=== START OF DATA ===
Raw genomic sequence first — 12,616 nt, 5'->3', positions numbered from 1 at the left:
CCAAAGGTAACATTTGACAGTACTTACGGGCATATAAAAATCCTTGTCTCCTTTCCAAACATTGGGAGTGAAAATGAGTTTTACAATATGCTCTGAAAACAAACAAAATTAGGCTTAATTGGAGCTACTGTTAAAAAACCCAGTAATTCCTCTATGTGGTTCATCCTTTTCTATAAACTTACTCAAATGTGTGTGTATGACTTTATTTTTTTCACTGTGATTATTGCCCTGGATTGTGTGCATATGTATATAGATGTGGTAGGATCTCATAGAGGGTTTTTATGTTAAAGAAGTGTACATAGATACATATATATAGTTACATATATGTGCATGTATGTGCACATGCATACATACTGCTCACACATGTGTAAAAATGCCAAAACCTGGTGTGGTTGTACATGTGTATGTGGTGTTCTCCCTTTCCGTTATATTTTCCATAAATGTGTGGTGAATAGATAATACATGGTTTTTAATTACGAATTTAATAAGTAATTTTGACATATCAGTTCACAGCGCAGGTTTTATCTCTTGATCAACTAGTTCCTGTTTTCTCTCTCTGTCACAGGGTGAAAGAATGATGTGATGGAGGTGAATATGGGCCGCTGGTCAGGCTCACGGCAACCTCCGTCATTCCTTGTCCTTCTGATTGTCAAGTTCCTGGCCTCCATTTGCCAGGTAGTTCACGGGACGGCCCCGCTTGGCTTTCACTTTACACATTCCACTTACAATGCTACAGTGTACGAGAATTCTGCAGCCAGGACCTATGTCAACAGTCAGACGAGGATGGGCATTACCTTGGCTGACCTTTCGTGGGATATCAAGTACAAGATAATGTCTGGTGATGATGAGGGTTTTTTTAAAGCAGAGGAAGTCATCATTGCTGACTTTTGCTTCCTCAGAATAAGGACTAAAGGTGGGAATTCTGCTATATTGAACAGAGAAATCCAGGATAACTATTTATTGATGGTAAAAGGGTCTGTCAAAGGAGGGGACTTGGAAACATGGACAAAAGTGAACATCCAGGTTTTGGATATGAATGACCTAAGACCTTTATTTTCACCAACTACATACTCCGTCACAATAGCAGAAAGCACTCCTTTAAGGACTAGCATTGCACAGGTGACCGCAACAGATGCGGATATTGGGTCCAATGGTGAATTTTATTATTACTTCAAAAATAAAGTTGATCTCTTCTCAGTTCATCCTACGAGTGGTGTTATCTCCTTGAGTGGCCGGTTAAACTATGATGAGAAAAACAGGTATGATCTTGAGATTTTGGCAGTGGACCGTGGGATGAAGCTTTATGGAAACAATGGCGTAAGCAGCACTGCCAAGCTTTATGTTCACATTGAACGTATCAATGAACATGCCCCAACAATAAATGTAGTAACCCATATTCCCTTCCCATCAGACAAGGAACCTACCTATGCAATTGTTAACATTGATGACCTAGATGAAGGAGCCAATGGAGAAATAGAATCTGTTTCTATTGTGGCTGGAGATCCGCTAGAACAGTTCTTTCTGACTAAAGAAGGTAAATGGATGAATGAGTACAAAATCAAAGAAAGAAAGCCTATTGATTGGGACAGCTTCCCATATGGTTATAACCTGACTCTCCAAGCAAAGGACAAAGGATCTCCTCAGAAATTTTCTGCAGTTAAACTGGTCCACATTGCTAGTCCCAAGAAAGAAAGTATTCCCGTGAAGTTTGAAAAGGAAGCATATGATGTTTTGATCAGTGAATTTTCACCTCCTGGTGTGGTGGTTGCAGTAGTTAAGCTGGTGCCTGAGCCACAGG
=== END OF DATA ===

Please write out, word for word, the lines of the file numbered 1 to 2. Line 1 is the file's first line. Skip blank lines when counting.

Raw genomic sequence first — 12,616 nt, 5'->3', positions numbered from 1 at the left:
CCAAAGGTAACATTTGACAGTACTTACGGGCATATAAAAATCCTTGTCTCCTTTCCAAACATTGGGAGTGAAAATGAGTTTTACAATATGCTCTGAAAACAAACAAAATTAGGCTTAATTGGAGCTACTGTTAAAAAACCCAGTAATTCCTCTATGTGGTTCATCCTTTTCTATAAACTTACTCAAATGTGTGTGTATGACTTTATTTTTTTCACTGTGATTATTGCCCTGGATTGTGTGCATATGTATATAGATGTGGTAGGATCTCATAGAGGGTTTTTATGTTAAAGAAGTGTACATAGATACATATATATAGTTACATATATGTGCATGTATGTGCACATGCATACATACTGCTCACACATGTGTAAAAATGCCAAAACCTGGTGTGGTTGTACATGTGTATGTGGTGTTCTCCCTTTCCGTTATATTTTCCATAAATGTGTGGTGAATAGATAATACATGGTTTTTAATTACGAATTTAATAAGTAATTTTGACATATCAGTTCACAGCGCAGGTTTTATCTCTTGATCAACTAGTTCCTGTTTTCTCTCTCTGTCACAGGGTGAAAGAATGATGTGATGGAGGTGAATATGGGCCGCTGGTCAGGCTCACGGCAACCTCCGTCATTCCTTGTCCTTCTGATTGTCAAGTTCCTGGCCTCCATTTGCCAGGTAGTTCACGGGACGGCCCCGCTTGGCTTTCACTTTACACATTCCACTTACAATGCTACAGTGTACGAGAATTCTGCAGCCAGGACCTATGTCAACAGTCAGACGAGGATGGGCATTACCTTGGCTGACCTTTCGTGGGATATCAAGTACAAGATAATGTCTGGTGATGATGAGGGTTTTTTTAAAGCAGAGGAAGTCATCATTGCTGACTTTTGCTTCCTCAGAATAAGGACTAAAGGTGGGAATTCTGCTATATTGAACAGAGAAATCCAGGATAACTATTTATTGATGGTAAAAGGGTCTGTCAAAGGAGGGGACTTGGAAACATGGACAAAAGTGAACATCCAGGTTTTGGATATGAATGACCTAAGACCTTTATTTTCACCAACTACATACTCCGTCACAATAGCAGAAAGCACTCCTTTAAGGACTAGCATTGCACAGGTGACCGCAACAGATGCGGATATTGGGTCCAATGGTGAATTTTATTATTACTTCAAAAATAAAGTTGATCTCTTCTCAGTTCATCCTACGAGTGGTGTTATCTCCTTGAGTGGCCGGTTAAACTATGATGAGAAAAACAGGTATGATCTTGAGATTTTGGCAGTGGACCGTGGGATGAAGCTTTATGGAAACAATGGCGTAAGCAGCACTGCCAAGCTTTATGTTCACATTGAACGTATCAATGAACATGCCCCAACAATAAATGTAGTAACCCATATTCCCTTCCCATCAGACAAGGAACCTACCTATGCAATTGTTAACATTGATGACCTAGATGAAGGAGCCAATGGAGAAATAGAATCTGTTTCTATTGTGGCTGGAGATCCGCTAGAACAGTTCTTTCTGACTAAAGAAGGTAAATGGATGAATGAGTACAAAATCAAAGAAAGAAAGCCTATTGATTGGGACAGCTTCCCATATGGTTATAACCTGACTCTCCAAGCAAAGGACAAAGGATCTCCTCAGAAATTTTCTGCAGTTAAACTGGTCCACATTGCTAGTCCCAAGAAAGAAAGTATTCCCGTGAAGTTTGAAAAGGAAGCATATGATGTTTTGATCAGTGAATTTTCACCTCCTGGTGTGGTGGTTGCAGTAGTTAAGCTGGTGCCTGAGCCACAGG